Stokes and teammate Alex Hales were together celebrating with the England cricket team, who had just beaten the West Indies in a one-day international in Bristol, when the fight happened.
Jurors at Bristol Crown Court yesterday heard Stokes' police statements, which were made in the weeks after the fight.
In them, he told how he and Hales had been walking towards a casino when they overheard Hale and Ali verbally abusing Mr Barry and Mr O'Connor.
He said: "They weren't shying away from it but they were obviously offended by the abuse being levelled towards them. What Ali and Hale were saying was far from harmless banter, it was nasty homophobic abuse."
Stokes said he intervened and told Ali and Hale: "Leave it out - you shouldn't be taking the p*** because they're gay". He claimed Ali replied: "Shut the f*** up and f*** off or I'll bottle you".
The all-rounder said when he saw Ali hit Mr Barry, "I decided that at this point matters had become too serious to ignore and that I had to intervene to stop Ryan Ali".
Stokes said he scuffled with Ali on the floor before Hale, also holding a bottle, got involved. "At this point, I felt vulnerable and frightened. I was concerned for myself and others," he claimed.
"The force I used in defending us was reasonable and entirely justified when the circumstances are viewed objectively," he added.
However, in his police statement Ali said he was the one who 'felt threatened' by Stokes.
He told officers: "I can't recall what happened but from watching the video I seem to be in a defensive stance, as though something has happened prior to this video... I believe I felt threatened and it can clearly be heard.... I've got the bottle up and I'm saying 'move back, move back'.
"I'm not trying to attack anyone with the bottle, I'm purely saying 'get back, move away'. I believe I was being threatened or I felt threatened and that's the reason."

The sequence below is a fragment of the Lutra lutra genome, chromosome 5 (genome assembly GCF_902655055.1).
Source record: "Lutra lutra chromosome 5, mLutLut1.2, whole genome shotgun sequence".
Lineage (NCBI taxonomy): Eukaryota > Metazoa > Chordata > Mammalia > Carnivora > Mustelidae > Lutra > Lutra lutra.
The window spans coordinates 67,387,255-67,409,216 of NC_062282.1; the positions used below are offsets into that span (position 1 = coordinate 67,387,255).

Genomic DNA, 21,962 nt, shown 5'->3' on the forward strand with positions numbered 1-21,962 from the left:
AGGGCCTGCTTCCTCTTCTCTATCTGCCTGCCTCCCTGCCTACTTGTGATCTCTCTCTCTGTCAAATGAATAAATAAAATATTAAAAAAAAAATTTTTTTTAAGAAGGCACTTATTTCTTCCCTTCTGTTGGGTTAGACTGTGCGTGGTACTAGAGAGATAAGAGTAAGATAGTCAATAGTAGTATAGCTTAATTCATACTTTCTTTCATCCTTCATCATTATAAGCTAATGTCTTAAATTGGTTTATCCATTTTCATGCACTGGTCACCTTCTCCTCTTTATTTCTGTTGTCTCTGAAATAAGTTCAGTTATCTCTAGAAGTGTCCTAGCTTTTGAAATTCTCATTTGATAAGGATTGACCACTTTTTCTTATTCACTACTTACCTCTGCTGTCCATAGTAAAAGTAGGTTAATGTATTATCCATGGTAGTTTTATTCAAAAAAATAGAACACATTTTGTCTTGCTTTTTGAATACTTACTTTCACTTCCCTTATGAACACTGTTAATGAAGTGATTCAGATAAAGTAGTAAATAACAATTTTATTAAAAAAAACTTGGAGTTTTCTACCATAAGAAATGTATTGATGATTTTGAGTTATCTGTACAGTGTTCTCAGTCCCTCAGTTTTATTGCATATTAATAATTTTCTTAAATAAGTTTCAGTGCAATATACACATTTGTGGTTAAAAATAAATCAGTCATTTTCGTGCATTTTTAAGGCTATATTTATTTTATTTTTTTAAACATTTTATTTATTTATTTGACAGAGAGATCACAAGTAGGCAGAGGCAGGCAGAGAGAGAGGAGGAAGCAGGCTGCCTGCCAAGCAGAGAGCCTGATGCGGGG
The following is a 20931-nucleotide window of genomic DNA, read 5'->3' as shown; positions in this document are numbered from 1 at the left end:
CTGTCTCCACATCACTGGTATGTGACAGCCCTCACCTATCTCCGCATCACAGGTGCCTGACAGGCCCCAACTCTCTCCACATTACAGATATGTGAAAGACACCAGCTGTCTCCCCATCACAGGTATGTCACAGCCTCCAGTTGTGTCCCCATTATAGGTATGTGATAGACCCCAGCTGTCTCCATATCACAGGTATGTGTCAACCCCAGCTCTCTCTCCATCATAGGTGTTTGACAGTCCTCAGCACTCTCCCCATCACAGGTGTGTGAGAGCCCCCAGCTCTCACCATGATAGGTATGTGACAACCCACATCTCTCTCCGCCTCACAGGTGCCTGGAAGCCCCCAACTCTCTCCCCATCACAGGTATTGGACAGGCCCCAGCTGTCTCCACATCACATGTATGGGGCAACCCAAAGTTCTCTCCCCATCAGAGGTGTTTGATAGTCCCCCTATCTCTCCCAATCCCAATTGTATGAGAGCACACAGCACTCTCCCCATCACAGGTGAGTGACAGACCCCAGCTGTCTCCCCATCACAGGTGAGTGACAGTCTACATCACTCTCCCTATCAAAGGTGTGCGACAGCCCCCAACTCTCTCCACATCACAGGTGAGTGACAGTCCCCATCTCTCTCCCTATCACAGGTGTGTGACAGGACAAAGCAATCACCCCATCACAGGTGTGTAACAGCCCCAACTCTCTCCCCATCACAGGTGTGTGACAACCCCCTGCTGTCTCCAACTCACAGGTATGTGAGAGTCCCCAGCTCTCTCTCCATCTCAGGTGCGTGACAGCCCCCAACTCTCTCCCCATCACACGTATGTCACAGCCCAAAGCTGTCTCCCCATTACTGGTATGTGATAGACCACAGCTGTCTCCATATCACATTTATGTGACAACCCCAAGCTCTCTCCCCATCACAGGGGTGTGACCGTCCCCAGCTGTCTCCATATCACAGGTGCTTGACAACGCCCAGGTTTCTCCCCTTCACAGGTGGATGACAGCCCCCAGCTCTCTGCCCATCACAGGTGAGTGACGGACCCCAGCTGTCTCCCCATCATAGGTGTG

The brawl left both men unconscious, and Ali with a fractured eye socket. Jurors were shown graphic photographs of their injuries taken in hospital shortly after.
And they were shown video footage from the body-worn camera of PC Stacey Alway, the officer who arrested Stokes at the scene of the bust-up.
In the video, PC Alway tells Stokes: "A guy over there was covered in blood and I've been told you punched him."
Stokes replies: "Because he was abusing my two friends for being gay."
He is swiftly handcuffed and put in the back seat of a marked police car. He asks the officer to loosen his right handcuff three times, at one point asking: 'Are there any sort of cameras around?'
Fellow England cricketer Alex Hales - who is alleged to have kicked Ali in the head but is not on trial - told PC Alway: "I came after you guys turned up."
When she told him to leave the scene, Mr Hales replied: "I feel bad. He's my best friend. I saw him after everything happened."
He was interviewed under caution, but not charged.
The court previously heard allegations that Stokes bullied the two gay revellers, throwing a cigarette at one and making mocking gestures at them, after swearing at a bouncer at the Mbargo club.
Stokes and Ali deny affray. Hale was cleared. The trial continues.